As noted yesterday Samuel Murray was a Brethren minister who moved to Indiana in 1851 at the age of 45. We are fortunate that a portion of his autobiography was quoted and preserved in the 1917 edition of History of the Church of the Brethren in Indiana by Otho Winger.
We learned yesterday that Murray had seven different preaching points within a 30-square-mile territory. Today we discover how difficult traveling could be for ministers in those days.
... I often had my hat brushed off of my head and nearly filled with snow. Of course I had to get off in the snow to get it, then get on my horse and go on, thanking the Lord it was no worse. I well remember one Sunday morning I started for an appointment some eight miles distant. I soon got to a large pond with a thin plate of ice on it. I knew it was not safe to venture in with a horse, so I had to go around through the woods; did not go far till I had my hat brushed off again. Of course I got off and got it again. The brush was full of snow. I often had to put my head down as far as I could and hold my hat with one hand; in this condition I crossed my path, a deep snow being on the ground, and the sky full of dark clouds. I got lost and could not tell where I was.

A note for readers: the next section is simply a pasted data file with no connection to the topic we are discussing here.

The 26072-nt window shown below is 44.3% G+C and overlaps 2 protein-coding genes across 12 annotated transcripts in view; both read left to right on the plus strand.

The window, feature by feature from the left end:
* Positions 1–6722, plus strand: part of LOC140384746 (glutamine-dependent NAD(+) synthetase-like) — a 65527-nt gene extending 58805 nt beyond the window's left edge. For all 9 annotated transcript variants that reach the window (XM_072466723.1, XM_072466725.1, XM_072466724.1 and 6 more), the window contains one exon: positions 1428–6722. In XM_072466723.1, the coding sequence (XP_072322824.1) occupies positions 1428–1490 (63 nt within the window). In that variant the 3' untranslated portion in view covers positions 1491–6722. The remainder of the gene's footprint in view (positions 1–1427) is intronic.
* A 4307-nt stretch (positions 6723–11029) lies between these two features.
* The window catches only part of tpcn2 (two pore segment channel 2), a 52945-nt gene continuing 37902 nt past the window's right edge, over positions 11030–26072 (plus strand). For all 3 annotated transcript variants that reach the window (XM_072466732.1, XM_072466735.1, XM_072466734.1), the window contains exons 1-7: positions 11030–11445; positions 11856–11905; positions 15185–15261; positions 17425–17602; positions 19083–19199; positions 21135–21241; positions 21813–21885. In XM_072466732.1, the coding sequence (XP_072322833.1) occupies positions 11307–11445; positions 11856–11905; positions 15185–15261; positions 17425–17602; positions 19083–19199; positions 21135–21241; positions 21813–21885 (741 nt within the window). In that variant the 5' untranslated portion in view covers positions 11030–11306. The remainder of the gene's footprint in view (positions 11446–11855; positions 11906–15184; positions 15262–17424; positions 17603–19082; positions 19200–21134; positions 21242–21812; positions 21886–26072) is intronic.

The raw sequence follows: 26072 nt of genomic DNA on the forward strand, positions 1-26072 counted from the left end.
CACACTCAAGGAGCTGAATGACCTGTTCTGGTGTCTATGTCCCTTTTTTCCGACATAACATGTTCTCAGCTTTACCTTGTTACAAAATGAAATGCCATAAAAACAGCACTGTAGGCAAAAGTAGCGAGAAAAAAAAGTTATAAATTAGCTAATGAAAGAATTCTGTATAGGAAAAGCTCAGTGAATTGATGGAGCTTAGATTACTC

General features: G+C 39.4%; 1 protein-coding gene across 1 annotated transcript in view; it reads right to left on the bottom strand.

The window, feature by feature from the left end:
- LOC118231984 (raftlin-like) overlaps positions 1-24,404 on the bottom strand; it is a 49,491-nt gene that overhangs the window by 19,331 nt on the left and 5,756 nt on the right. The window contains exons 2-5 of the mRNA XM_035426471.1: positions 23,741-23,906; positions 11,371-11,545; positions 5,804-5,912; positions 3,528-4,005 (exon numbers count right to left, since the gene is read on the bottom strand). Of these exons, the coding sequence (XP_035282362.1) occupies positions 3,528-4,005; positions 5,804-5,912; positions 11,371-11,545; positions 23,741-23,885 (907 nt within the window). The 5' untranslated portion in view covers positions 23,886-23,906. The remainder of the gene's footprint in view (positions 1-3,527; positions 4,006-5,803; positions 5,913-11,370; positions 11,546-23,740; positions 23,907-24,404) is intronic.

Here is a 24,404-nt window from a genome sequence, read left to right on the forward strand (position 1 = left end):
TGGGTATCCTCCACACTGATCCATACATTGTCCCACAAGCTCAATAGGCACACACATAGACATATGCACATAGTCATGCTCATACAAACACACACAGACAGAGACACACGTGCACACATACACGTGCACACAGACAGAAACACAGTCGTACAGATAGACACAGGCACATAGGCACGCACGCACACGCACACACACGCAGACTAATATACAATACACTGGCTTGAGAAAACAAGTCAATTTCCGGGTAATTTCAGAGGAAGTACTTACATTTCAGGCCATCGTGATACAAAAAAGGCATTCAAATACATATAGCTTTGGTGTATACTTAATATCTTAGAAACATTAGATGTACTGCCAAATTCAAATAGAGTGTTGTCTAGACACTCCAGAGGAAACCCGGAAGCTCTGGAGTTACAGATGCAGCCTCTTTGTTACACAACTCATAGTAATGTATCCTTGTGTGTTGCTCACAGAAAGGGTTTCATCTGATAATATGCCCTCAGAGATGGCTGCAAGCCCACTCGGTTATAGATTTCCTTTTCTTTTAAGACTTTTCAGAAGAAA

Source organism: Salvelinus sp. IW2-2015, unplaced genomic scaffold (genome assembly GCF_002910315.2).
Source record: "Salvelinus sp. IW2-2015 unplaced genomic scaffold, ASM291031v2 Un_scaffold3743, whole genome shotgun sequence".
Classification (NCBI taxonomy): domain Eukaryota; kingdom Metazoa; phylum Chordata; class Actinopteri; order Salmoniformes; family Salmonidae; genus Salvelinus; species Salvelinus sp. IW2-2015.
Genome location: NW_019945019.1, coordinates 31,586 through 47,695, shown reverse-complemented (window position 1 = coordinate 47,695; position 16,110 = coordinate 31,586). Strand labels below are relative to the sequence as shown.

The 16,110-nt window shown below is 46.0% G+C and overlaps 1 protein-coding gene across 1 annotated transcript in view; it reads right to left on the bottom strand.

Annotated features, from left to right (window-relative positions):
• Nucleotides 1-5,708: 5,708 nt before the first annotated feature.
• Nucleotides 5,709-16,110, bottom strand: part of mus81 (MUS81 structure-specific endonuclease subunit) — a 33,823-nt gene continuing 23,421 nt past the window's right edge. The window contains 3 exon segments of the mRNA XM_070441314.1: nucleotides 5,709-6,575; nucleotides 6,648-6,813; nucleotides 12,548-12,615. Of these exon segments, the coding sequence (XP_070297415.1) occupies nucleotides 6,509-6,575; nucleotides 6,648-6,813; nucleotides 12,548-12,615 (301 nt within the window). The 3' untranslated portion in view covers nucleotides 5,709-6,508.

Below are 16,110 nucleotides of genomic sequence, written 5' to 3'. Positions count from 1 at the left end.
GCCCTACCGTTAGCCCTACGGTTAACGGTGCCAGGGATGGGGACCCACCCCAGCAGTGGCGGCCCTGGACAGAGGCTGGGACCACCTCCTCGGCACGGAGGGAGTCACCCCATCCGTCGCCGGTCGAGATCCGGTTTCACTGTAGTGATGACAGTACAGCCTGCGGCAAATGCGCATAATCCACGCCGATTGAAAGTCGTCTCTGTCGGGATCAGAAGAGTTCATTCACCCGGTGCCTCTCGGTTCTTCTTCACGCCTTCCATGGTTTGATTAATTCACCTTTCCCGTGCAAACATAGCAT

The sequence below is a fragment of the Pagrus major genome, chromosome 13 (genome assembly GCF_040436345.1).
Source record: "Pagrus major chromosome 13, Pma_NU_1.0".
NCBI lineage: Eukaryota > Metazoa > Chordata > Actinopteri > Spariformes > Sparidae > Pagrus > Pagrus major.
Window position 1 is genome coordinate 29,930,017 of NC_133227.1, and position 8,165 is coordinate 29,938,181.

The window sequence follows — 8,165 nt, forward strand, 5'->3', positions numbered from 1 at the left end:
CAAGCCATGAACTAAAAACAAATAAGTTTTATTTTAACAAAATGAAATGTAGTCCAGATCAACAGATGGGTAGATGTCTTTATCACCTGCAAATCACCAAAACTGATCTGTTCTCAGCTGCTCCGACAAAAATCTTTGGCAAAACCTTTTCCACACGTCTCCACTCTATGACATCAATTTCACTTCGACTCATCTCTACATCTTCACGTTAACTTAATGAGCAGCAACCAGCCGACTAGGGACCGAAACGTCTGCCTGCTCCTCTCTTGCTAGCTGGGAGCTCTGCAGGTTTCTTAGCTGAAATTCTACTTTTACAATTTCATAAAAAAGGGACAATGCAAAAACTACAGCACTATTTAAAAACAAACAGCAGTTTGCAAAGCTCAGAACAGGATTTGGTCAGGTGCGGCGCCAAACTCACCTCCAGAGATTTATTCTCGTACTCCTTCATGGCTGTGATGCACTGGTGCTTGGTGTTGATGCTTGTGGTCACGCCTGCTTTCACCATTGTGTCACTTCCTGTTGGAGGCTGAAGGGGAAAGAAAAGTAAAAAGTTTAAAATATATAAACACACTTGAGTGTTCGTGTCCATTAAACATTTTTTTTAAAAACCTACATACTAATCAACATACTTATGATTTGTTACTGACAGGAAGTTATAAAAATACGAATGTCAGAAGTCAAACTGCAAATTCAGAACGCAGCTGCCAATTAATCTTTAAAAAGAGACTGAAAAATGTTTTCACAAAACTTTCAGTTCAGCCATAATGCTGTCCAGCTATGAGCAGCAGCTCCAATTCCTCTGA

I kept straight on and finally came to a very high fence around a small field. I noticed a cabin on the other side of the field; I got off in the snow, laid down the fence, got the horse over, then put it up; got on my horse and rode across the field, then had another fence to lay down and put up. I got on my horse and rode up to the cabin and called. The wife came to the door. I said, "Can you tell me the road to the Baptist meetinghouse?" She said, "Back there." I looked around. I then discovered I had not got very far from home.
... I then soon struck through the woods, hoping to strike my path, and did. I took my path again and finally got to a creek which I had to cross. It was so high I could not possibly ford it. I went down the creek to the first house and found the mother of the family at home. I asked where the men were and she said, "They are over at the churchhouse." I asked how they got over. She said there was a high foot-log; if I thought I could walk it. I could put my horse in the stable and go over. I did so, and when I got over I found the house pretty well filled with attentive hearers.
Today we would likely have just called and cancelled worship services for the day. But in 1851 there was no instant communication and we give thanks for the commitment of men like Samuel Murray who traveled on poorly marked paths in all sorts of weather to preach the Gospel to a church house filled with attentive listeners. Give thanks, even today, for those who go beyond the call of duty for Christ and the Church.